Intercultural Learning in World Language Education Webinar Series 2020
An Autumn 2020 webinar series presents three virtual webinars centering around the topics of Intercultural Learning in World Language Education. Presented by The Ohio State University and Purdue University.
From Language and Culture to Intercultural Learning
Janice Aski (FRIT) and Cindy Jian (Office of International Affairs) present their ongoing research on modifying the curriculum of the Italian 1101-1103 sequence by adding explicit instruction on intercultural competence.
As enrollments fall and world language departments around the country are forced to close, it is essential that we re-examine the messages that we give students, parents and administrators regarding the importance of learning a world language. In this webinar, we will explore why insisting that ‘speaking a world language will get you a job’ is inadequate and why stating that ‘those who learn languages participate more effectively and responsibly in our interconnected world’ is inappropriate if the pedagogy to achieve those goals is not incorporated into language programs. We introduce new messaging regarding the value and significance of world language learning based on the incorporation of intercultural learning in the language classroom. We also present a prominent spokesperson for world languages and an invaluable video series that guides students through the relationship between language learning and intercultural competence. Finally, participants will receive links to a training module for instructors on ICC and how it can be incorporated into the language classroom.
In this webinar, participants will learn one method for building activities in order to develop intercultural competence. In addition, we will give concrete examples of activities that have proved successful in the elementary language classroom. We will also discuss techniques for responding to students’ comments and reactions to this new type of work. It is sometimes the case that learners, when confronted with activities related to perspective taking, stereotyping, and cultural decentering, make comments that reveal a monocultural point of view and challenge the ICC message. We will give tips for preparing for such responses and developing the resources to deal with them effectively.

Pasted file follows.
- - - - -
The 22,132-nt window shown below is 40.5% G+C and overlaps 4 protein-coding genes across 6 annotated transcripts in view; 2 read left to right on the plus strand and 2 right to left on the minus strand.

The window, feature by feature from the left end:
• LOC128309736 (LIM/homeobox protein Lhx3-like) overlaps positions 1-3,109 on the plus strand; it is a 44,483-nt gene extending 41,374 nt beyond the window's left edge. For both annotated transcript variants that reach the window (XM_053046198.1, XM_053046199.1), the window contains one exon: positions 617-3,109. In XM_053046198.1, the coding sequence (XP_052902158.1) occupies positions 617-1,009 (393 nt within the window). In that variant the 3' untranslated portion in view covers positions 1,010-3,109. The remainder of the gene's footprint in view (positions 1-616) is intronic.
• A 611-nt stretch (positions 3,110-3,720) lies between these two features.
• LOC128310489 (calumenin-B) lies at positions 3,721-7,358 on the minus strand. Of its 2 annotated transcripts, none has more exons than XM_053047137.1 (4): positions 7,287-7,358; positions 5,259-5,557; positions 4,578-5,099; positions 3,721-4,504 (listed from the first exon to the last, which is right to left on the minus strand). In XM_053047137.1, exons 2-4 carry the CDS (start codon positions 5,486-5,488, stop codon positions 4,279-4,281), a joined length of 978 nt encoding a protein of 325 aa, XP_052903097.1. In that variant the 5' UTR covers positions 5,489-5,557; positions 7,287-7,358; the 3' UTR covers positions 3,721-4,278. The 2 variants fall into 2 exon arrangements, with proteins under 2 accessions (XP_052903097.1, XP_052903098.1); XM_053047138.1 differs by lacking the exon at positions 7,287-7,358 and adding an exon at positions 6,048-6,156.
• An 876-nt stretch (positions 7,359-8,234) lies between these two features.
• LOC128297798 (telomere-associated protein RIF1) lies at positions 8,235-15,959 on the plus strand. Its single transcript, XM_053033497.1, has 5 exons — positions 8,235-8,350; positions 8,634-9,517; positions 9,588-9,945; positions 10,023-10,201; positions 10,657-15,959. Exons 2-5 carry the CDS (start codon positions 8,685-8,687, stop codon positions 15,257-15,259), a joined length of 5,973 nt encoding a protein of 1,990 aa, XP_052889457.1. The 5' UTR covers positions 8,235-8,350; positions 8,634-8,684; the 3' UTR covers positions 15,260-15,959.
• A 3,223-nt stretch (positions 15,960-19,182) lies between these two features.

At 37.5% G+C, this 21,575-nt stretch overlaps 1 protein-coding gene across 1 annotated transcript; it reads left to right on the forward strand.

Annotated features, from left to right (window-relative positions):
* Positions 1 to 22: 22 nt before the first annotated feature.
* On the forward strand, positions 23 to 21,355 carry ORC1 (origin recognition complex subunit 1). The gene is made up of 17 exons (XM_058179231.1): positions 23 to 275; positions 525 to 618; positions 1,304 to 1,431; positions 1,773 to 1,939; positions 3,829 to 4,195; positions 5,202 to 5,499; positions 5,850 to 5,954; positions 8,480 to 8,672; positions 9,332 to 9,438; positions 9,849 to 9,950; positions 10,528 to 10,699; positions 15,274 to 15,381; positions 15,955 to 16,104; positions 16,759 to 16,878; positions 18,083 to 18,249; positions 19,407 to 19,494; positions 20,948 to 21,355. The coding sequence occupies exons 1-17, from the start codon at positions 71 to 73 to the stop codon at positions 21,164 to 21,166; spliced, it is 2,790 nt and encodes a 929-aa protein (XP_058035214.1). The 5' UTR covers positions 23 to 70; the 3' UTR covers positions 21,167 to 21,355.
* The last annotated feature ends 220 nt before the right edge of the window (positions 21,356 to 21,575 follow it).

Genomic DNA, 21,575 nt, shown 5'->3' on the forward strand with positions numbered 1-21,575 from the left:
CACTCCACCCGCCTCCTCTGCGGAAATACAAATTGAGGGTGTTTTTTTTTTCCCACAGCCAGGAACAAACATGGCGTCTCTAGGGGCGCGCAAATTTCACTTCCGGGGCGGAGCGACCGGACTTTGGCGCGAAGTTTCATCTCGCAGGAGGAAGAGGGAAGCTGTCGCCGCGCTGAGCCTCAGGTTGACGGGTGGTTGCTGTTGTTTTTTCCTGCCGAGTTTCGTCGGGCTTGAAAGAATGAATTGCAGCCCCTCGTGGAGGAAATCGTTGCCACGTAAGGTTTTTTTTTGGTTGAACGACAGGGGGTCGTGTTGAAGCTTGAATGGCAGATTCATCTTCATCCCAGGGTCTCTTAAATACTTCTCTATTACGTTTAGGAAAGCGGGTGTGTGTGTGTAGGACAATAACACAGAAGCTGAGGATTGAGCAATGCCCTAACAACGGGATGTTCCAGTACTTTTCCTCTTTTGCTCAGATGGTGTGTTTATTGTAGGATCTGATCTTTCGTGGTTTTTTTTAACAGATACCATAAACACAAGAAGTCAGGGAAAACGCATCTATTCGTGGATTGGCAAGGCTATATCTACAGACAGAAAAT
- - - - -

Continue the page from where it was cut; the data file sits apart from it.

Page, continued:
Presenters: Join Tatjana Babic Williams and Annalisa Mosca (Purdue University)
In this webinar, the participants will learn the basics of how to implement a systematic ICC perspective at all levels of language instruction by using the principles of backward design to select the level-specific learning outcomes, forms of assessment, and experiential activities. We will engage the audience in an ICC activity (or IC Lab) targeting openness, used at the novice level. We will also provide concrete examples for integration of ICC activities into intermediate and advanced language curricula. The participants will be introduced to the HubICL, a science gateway for interculturalists, where they can find and share resources.
Presenters: Dr. Cindy Jiang (OIA), Dr. Janice M. Aski (French and Italian), Dr. April Weintritt (French and Italian), Ohio State University
In this webinar, we will report on a longitudinal study on the development of Intercultural Competence (ICC) in students enrolled in the elementary Italian language sequence (IT1101-1103). We will begin by describing how the training interventions were incorporated into each course, what the interventions, the in-class debriefing discussions, and the post-intervention reflections looked like, as well as how students were tested on this work. This will be followed by a presentation on how instructors responded to the reflections and the exam responses and a brief discussion on how instructor training on inclusive teaching will help instructors manage these delicate interactions. Finally, we will report on how data for the longitudinal study was collected and assessed and the results of this study in terms of the impact of the ICC interventions on students’ ICC development.
Janice Aski and April Weintritt: "New Messaging and Intercultural Competence Training in Response to Falling Enrollments in World Languages"
Abstract: The trend in declining enrollments in world language courses demands investigation into likely causes and thoughtful solutions to resolve the crisis. We explore common negative attitudes form the general public toward world language study, and conclude that frustration stems from speaking proficiency as the perceived sole measure of success – a skill that takes time to achieve and may be lost without consistent practice.We propose new messaging that highlights the development of intercultural competency that evolves by interacting in full-immersion language courses and through explicit instruction in the attitudes and qualities of the interculturally competent global citizen. Suggestions for implementation at the course, program, university and community levels are provided.